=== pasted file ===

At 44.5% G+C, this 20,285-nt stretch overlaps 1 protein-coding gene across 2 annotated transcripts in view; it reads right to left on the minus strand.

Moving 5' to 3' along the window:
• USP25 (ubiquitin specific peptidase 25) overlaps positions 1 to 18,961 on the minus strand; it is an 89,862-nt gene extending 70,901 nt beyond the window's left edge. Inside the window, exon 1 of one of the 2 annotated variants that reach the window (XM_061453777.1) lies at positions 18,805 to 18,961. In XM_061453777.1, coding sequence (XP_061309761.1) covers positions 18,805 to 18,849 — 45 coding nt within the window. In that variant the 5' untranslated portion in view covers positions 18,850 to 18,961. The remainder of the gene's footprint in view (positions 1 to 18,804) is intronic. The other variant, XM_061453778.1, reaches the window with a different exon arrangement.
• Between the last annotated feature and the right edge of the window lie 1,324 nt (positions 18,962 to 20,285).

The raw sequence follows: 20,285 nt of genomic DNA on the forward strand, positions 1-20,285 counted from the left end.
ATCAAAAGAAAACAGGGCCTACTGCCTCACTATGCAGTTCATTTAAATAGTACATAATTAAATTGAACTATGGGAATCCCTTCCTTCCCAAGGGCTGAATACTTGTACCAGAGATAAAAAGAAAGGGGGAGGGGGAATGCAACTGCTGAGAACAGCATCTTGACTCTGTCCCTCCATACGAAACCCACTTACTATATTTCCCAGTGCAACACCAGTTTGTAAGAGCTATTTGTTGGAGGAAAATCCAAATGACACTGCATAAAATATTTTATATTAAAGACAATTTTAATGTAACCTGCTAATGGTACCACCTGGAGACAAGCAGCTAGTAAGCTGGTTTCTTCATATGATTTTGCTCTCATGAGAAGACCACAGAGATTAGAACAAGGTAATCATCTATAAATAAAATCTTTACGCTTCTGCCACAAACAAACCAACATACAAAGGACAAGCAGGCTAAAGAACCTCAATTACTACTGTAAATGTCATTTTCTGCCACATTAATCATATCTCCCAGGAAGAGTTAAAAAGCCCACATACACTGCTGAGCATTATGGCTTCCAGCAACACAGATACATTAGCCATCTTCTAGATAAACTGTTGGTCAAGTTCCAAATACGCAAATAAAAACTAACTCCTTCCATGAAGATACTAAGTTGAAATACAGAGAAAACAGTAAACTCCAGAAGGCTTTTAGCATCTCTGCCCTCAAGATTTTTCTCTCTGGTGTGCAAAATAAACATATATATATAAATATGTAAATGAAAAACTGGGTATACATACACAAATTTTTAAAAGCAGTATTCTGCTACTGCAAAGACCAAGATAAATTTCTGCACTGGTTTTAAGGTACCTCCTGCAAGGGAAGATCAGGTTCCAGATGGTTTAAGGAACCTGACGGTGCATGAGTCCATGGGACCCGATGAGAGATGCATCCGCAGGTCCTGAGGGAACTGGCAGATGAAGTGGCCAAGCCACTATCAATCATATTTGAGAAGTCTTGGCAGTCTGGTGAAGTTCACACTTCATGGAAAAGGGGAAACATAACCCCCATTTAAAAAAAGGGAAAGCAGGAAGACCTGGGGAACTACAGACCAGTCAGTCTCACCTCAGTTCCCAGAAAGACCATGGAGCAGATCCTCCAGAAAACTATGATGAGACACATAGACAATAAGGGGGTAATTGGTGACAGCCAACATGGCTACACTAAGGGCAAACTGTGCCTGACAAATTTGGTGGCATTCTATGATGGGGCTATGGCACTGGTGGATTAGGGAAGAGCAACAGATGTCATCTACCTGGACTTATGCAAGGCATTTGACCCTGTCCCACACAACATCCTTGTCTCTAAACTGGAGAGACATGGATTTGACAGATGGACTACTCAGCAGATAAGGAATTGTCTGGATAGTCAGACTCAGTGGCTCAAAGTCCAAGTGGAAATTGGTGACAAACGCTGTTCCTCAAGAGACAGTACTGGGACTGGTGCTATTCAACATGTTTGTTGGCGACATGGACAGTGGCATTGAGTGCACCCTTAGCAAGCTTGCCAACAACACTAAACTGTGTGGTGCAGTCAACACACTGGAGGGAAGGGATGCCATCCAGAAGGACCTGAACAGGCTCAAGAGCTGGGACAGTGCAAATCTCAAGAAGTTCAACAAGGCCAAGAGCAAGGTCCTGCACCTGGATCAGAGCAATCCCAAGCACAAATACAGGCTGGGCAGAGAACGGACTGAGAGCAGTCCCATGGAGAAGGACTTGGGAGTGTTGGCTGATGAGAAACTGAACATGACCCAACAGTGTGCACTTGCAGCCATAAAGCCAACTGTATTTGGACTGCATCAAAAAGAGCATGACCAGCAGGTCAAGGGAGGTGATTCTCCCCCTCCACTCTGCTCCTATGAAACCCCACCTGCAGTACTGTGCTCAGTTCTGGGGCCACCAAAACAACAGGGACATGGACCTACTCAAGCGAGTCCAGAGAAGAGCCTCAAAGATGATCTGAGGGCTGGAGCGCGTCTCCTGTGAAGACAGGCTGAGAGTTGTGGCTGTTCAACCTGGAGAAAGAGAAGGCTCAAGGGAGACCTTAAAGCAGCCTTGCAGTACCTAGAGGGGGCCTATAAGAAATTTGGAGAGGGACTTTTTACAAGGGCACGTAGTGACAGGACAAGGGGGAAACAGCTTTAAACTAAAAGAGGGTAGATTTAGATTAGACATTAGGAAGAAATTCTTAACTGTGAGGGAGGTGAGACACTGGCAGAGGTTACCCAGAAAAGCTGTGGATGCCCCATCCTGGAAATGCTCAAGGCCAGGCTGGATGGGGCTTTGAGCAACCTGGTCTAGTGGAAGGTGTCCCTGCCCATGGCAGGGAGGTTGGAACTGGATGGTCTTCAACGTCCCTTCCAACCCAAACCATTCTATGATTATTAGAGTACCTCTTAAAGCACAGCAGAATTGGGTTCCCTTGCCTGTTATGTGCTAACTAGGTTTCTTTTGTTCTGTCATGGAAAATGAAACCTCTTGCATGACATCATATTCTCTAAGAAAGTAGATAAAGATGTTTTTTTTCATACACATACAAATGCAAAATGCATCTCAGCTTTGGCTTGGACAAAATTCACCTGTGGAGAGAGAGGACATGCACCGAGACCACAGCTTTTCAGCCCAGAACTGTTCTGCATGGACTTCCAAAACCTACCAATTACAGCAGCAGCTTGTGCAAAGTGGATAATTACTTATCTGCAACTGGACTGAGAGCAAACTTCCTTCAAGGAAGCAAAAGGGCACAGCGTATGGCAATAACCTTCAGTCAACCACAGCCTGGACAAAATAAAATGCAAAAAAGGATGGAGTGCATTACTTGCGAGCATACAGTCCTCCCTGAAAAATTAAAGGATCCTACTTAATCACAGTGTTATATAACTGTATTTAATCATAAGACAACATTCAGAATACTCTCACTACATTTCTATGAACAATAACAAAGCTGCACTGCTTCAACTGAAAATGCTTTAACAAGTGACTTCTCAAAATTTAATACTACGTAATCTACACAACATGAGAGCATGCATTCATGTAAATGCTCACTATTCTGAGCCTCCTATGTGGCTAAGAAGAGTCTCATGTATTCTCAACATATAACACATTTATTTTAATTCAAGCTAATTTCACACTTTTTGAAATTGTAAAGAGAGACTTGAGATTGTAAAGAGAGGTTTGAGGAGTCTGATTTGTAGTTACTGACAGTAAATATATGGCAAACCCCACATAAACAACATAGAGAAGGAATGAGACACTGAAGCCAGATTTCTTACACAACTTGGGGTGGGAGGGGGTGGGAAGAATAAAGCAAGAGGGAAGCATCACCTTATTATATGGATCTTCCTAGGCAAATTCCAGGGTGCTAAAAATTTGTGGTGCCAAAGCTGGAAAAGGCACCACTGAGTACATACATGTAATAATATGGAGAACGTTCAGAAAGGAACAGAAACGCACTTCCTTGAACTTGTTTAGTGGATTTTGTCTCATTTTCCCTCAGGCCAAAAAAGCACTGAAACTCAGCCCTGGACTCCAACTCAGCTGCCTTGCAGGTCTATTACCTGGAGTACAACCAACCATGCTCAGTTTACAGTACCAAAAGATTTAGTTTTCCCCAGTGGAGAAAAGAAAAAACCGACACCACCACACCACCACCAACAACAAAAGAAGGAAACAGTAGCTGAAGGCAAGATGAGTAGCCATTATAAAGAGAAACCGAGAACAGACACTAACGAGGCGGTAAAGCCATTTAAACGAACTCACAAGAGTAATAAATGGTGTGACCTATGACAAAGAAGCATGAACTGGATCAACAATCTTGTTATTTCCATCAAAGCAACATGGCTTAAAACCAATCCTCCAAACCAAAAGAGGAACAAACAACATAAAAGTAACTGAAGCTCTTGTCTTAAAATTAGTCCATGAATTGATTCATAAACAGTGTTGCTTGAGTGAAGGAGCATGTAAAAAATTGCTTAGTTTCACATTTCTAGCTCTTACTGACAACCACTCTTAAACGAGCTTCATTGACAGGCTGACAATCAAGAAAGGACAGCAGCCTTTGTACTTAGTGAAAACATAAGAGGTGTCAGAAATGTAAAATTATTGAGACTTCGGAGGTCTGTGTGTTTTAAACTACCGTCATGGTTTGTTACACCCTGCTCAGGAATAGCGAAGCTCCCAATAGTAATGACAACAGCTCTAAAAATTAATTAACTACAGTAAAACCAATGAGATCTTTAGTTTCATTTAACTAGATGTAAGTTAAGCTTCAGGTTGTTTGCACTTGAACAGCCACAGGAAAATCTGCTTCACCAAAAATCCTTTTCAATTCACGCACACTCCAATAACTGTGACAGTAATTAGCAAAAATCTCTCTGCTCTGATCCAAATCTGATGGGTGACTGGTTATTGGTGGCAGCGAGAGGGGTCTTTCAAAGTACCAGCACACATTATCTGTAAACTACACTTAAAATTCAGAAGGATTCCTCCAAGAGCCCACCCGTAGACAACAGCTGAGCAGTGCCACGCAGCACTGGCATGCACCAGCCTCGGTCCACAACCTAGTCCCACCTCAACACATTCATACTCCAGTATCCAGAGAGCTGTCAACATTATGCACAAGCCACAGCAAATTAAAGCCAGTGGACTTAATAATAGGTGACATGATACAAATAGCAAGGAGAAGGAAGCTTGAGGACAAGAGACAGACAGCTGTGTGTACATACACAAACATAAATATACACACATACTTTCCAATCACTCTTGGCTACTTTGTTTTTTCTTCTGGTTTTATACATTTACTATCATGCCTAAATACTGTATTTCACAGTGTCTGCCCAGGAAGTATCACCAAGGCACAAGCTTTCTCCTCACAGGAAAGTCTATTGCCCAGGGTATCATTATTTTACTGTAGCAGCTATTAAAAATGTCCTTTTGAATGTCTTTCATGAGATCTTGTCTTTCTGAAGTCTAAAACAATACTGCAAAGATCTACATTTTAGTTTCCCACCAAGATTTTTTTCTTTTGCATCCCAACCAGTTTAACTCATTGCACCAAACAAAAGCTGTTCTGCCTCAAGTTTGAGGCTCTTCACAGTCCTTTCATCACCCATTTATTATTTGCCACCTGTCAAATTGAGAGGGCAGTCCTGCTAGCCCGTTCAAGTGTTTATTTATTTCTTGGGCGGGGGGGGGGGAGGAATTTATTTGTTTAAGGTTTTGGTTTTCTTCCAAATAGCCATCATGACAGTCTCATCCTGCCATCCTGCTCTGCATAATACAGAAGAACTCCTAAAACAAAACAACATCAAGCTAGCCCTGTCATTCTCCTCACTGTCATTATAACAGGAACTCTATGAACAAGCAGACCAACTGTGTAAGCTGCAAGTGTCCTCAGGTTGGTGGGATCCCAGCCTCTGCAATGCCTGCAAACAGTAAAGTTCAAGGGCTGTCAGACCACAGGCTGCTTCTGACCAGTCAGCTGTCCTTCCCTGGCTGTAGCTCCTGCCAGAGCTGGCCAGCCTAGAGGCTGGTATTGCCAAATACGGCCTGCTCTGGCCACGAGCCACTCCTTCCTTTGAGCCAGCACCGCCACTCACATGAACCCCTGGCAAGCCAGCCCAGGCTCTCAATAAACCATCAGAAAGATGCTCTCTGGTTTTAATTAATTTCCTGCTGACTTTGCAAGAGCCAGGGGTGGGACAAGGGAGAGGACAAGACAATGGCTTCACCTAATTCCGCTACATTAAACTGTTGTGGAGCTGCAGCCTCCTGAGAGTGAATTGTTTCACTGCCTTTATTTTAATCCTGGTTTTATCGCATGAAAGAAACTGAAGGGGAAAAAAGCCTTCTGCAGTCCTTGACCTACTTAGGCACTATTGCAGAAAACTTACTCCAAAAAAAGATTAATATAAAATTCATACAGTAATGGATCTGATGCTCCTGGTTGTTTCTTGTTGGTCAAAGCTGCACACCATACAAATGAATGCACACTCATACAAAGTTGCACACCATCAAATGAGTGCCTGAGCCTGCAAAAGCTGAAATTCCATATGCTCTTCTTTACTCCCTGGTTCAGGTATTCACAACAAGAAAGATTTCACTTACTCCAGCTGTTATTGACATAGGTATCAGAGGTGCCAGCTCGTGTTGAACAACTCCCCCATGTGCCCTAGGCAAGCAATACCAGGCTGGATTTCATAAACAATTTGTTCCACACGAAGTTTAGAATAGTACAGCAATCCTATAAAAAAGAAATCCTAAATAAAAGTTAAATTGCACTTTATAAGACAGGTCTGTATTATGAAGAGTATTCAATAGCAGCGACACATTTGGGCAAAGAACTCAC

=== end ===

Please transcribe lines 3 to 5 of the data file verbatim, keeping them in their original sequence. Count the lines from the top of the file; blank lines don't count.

• USP25 (ubiquitin specific peptidase 25) overlaps positions 1 to 18,961 on the minus strand; it is an 89,862-nt gene extending 70,901 nt beyond the window's left edge. Inside the window, exon 1 of one of the 2 annotated variants that reach the window (XM_061453777.1) lies at positions 18,805 to 18,961. In XM_061453777.1, coding sequence (XP_061309761.1) covers positions 18,805 to 18,849 — 45 coding nt within the window. In that variant the 5' untranslated portion in view covers positions 18,850 to 18,961. The remainder of the gene's footprint in view (positions 1 to 18,804) is intronic. The other variant, XM_061453778.1, reaches the window with a different exon arrangement.
• Between the last annotated feature and the right edge of the window lie 1,324 nt (positions 18,962 to 20,285).

The raw sequence follows: 20,285 nt of genomic DNA on the forward strand, positions 1-20,285 counted from the left end.